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Angle Orthod. 2002 Feb;72(1):21-7.

Does malocclusion affect masticatory performance?

Author information

1
Baylor College of Dentistry, The Texas A&M University System Health Science, Dallas, USA. jenglish@tambcd.edu

Abstract

This purpose of this study was to evaluate the largely untested assumption that malocclusion negatively affects masticatory performance. A sample of 185 untreated subjects (48% male and 52% female) from 7 to 37 years of age, representing subjects with normal occlusion (n = 38), Class I (n = 56), Class II (n = 45), and Class III (n = 46) malocclusion, were evaluated. Masticatory performance was evaluated objectively using artificial (CutterSil, median particle size and broadness of the distribution) and real foods (number of chews for jerky and almonds), and subjectively using a visual analog scale. The results showed no significant differences in age or the body mass index (Wt/Ht2) between the occlusion groups. Subjects with normal occlusion had significantly smaller particle sizes (P = .001) and broader particle distributions (P < .001) than subjects with malocclusion. Compared with the normal occlusion group, the median particle sizes for the Class I, II, and III malocclusion groups were approximately 9%, 15%, and 34% larger, respectively. There were also significant group differences in their subjective ability to chew fresh carrots or celery (P = .019) and firm meat (P = .003). Class III subjects reported the greatest difficulty, followed by Class II subjects, Class I subjects, and subjects with normal occlusion, respectively. We conclude that malocclusion negatively affects subjects' ability to process and break down foods.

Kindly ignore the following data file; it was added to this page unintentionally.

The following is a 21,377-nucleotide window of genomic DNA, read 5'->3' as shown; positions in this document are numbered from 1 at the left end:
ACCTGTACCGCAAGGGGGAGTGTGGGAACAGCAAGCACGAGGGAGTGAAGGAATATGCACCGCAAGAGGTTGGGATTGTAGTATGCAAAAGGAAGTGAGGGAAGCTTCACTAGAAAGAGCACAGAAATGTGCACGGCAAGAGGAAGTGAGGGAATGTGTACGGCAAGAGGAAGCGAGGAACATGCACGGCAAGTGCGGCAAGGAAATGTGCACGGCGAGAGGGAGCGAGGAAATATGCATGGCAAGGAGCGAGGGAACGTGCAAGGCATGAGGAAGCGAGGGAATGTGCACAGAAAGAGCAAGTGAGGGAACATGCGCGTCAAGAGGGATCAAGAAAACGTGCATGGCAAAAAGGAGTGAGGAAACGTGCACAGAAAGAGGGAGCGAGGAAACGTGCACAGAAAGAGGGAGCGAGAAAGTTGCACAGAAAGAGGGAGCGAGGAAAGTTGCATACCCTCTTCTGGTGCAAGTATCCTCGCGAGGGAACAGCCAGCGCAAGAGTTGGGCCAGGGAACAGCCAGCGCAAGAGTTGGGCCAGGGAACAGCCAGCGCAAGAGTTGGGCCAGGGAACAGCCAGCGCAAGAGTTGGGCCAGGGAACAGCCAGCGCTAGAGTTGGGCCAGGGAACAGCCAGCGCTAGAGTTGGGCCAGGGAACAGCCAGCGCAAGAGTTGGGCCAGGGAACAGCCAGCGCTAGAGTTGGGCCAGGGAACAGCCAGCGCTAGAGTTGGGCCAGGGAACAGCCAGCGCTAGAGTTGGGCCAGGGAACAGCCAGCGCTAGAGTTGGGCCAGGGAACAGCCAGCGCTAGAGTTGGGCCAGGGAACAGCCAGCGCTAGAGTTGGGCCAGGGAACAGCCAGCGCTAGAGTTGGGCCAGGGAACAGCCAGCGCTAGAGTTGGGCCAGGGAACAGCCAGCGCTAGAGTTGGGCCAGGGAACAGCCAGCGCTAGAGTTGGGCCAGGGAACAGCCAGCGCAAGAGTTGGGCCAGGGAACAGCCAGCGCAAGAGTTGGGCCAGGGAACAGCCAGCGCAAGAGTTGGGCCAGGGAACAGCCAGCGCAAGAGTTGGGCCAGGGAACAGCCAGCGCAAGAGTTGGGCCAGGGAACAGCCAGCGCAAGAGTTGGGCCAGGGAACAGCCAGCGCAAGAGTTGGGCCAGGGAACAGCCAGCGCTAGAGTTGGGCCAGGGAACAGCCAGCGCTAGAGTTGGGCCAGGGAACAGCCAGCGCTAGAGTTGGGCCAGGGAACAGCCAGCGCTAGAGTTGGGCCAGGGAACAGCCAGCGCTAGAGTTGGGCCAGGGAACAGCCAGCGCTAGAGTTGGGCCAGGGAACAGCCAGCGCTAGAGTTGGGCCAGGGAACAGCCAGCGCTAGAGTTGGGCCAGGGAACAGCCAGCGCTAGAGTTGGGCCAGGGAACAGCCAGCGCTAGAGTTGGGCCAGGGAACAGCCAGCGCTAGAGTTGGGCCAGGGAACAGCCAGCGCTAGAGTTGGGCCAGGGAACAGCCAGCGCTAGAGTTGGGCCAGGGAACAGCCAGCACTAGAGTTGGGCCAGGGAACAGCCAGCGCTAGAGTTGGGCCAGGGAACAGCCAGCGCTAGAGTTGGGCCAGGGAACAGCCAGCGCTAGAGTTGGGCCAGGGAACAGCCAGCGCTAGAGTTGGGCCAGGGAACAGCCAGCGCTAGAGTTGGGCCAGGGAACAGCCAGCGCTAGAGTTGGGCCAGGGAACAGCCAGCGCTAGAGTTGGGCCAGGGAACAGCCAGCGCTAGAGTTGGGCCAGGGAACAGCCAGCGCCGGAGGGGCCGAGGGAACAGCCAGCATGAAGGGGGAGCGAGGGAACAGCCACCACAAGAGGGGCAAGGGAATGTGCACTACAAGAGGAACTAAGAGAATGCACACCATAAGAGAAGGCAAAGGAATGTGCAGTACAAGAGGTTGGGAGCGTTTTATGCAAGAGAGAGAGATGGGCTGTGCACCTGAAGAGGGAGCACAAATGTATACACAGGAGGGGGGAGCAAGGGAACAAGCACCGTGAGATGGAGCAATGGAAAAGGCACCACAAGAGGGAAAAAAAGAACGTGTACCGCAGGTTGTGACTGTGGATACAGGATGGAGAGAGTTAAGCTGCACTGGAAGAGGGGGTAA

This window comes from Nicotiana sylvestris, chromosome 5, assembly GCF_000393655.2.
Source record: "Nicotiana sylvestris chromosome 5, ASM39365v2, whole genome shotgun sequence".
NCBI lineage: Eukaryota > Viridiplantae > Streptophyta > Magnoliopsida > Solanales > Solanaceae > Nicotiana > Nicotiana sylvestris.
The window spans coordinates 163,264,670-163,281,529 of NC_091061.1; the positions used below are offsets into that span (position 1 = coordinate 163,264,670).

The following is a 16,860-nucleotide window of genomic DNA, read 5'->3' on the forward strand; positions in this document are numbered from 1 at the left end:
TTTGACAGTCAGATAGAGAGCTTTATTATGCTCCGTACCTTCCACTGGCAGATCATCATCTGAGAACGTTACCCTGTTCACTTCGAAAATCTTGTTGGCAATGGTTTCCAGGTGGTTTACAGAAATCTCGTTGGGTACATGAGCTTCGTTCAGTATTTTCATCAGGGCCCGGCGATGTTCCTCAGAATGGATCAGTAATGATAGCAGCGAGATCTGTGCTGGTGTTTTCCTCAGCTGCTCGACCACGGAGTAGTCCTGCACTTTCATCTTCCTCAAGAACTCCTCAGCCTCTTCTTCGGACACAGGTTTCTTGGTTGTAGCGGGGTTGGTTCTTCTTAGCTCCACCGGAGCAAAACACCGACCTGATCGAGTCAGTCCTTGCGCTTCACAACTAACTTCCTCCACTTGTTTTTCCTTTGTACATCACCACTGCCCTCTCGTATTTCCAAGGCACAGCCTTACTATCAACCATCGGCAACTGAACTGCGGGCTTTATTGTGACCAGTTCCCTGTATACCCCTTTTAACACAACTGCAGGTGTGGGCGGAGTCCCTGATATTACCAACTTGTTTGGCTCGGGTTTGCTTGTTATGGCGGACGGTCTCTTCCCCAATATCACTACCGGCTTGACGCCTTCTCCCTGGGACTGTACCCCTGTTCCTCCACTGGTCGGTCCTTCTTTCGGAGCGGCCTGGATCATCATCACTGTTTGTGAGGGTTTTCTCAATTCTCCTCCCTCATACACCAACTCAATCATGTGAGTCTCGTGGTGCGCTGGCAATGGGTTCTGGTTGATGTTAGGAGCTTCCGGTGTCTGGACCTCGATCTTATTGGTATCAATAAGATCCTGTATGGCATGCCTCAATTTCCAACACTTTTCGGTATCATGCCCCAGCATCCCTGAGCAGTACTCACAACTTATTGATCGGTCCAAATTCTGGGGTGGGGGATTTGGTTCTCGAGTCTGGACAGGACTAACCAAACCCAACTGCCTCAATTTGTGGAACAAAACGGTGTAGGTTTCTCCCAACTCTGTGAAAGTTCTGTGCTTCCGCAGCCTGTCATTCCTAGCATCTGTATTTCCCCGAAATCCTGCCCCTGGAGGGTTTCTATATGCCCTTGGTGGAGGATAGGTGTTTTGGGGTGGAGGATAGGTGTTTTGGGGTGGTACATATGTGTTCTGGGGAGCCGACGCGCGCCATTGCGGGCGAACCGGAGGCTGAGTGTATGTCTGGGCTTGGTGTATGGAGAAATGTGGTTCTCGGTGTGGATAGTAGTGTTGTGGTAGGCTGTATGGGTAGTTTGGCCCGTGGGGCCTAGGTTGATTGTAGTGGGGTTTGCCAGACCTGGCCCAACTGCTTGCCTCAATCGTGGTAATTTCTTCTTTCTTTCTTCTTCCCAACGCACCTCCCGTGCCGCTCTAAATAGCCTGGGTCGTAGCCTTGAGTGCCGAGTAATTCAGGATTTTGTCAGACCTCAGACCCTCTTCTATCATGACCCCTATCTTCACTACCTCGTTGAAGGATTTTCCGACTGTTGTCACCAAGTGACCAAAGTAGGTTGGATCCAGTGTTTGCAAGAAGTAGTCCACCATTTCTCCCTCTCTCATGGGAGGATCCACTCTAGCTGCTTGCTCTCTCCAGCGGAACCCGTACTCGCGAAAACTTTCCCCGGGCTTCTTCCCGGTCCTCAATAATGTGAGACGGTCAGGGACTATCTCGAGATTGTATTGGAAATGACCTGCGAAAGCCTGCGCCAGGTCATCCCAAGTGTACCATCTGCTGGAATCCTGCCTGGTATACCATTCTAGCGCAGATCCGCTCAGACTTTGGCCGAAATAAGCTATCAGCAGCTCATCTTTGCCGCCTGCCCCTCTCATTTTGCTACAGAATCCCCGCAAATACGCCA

[Indexed for MEDLINE]

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